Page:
@Override
            public void onFailure(Request request, IOException e) {
               // Handle error
            }

            @Override
            public void onResponse(Response response) throws IOException {
              //handle response
            }
        });

As you can notice, it is very simple and you don’t have to create different threads to handle the HTTP requests. OkHTTP handles it for you and exposes two callbacks methods so that you get notified when the response is ready or there was an error.

In addition, you can handle HTTP Post requests too, in the same way:

Request request = new Request.Builder()
      .url(url)
      .post(body)
      .build();

Even if scheduling the requests is handy, OkHTTP offers the feature to make an HTTP blocking request:

Response response = client.newCall(request).execute();

Be aware using this kind of request!

By now, all the libraries, we covered, are used to handle HTTP requests and read the responses.

There are other kinds of HTTP libraries that are more specialized and can be very useful in specific scenarios.

One interesting HTTP library is RetroFit. Retrofit provides a connection between Java and Rest interfaces. It is an Android Rest Client used to consume Rest services. It uses OkHTTP as HTTP connection handler and can be configured to use several converters to serialize and deserialize data.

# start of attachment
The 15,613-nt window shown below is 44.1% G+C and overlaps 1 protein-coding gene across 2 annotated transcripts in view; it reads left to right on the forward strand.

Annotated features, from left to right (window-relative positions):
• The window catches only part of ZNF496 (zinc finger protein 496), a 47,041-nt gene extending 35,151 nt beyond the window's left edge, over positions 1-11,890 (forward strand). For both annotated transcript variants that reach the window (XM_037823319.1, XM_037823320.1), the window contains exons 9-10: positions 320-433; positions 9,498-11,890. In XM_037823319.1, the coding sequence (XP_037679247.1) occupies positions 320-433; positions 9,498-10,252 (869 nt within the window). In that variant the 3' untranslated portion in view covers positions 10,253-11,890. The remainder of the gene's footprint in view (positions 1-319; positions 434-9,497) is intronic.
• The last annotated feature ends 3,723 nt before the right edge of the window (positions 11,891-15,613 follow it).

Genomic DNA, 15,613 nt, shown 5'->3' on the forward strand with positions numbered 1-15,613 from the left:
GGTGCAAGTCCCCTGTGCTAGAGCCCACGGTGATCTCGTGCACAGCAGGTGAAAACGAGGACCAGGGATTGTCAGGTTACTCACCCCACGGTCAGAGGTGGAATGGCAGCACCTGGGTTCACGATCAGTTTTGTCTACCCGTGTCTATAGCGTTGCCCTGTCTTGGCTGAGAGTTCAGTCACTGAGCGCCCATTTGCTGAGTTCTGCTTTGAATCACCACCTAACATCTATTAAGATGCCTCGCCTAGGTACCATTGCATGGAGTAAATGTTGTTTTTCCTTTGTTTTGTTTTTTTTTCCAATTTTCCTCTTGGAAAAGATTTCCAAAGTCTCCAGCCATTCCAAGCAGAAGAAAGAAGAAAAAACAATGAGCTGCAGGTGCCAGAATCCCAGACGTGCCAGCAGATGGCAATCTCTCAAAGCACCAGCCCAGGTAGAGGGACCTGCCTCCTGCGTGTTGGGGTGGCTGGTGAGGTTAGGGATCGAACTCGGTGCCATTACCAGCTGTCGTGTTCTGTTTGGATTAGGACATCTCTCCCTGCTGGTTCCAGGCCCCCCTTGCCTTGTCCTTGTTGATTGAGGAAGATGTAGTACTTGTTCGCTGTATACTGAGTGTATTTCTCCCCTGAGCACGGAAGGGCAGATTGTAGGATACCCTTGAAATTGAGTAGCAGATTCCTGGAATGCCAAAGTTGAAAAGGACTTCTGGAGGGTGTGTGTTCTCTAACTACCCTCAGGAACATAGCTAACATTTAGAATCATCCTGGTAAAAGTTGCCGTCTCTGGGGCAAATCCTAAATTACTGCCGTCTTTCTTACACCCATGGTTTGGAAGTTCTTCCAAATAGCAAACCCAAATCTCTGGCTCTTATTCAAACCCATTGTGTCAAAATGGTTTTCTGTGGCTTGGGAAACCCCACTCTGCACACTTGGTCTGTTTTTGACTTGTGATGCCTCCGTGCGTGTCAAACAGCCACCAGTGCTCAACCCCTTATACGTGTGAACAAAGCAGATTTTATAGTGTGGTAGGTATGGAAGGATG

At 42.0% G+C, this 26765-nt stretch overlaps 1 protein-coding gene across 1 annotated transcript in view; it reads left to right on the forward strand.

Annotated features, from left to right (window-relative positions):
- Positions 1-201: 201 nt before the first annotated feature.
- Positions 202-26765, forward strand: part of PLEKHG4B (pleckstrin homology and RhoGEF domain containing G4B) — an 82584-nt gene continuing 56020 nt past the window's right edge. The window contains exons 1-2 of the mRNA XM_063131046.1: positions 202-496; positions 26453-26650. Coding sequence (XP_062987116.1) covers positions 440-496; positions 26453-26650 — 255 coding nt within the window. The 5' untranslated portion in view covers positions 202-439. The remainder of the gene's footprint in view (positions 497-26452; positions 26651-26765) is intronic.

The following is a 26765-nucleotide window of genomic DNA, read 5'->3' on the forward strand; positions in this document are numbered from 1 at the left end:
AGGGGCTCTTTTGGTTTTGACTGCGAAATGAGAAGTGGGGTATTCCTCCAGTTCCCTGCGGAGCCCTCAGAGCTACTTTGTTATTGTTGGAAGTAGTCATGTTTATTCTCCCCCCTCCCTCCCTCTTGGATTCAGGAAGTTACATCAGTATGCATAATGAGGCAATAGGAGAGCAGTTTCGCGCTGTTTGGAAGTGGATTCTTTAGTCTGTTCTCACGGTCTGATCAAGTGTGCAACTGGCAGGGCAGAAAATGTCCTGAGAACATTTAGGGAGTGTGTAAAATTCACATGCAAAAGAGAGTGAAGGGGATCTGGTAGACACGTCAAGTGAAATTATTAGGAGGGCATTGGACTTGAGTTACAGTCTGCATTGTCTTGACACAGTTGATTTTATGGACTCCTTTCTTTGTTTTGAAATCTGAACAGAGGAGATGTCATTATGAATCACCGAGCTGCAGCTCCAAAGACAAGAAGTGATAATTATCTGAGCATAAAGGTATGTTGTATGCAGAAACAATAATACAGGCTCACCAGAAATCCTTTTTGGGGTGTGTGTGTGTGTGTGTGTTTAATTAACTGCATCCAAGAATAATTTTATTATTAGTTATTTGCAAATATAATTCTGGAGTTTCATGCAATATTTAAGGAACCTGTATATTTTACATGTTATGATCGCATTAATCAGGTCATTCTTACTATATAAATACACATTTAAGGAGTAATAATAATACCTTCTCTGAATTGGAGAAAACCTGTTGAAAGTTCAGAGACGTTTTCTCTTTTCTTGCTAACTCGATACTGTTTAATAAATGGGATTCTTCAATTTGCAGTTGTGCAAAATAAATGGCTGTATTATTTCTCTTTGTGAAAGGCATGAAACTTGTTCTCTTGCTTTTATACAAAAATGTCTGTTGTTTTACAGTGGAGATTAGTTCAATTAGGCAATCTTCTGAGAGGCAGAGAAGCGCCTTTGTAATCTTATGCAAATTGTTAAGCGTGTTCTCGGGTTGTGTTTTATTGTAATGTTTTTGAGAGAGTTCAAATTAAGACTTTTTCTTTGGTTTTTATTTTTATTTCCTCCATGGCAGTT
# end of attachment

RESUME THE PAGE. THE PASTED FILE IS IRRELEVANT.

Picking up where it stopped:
The convert supported are:

  • Gson
  • Jackson
  • Moshi
  • Protobuf
  • Wire
  • Simple XML
  • Scalars

Another interesting library is Picasso used to download and cache images. So this library is useful when we have to deal with images.

Glide is a library that provides features like Picasso to handle images. Moreover, Glide has interesting features to fetch, decode, and display video.

To use Glide in an Android project:

repositories {
  mavenCentral() 
}

dependencies {
  compile 'com.github.bumptech.glide:glide:3.7.0'
  ......
}

In conclusion, at the end of this post you gained an overview about Android HTTP library and when how to select the right HTTP library according to your needs.

Learn how divergent branches can appear in your repository and how to better understand why they are called “branches".  Brought to you in partnership with Wakanda

Topics:
mobile ,android ,library ,http ,json ,images

Published at DZone with permission of Francesco Azzola, DZone MVB. See the original article here.

Opinions expressed by DZone contributors are their own.

The best of DZone straight to your inbox.

SEE AN EXAMPLE
Please provide a valid email address.

Thanks for subscribing!

Awesome! Check your inbox to verify your email so you can start receiving the latest in tech news and resources.
Subscribe

{{ parent.title || parent.header.title}}

{{ parent.tldr }}

{{ parent.urlSource.name }}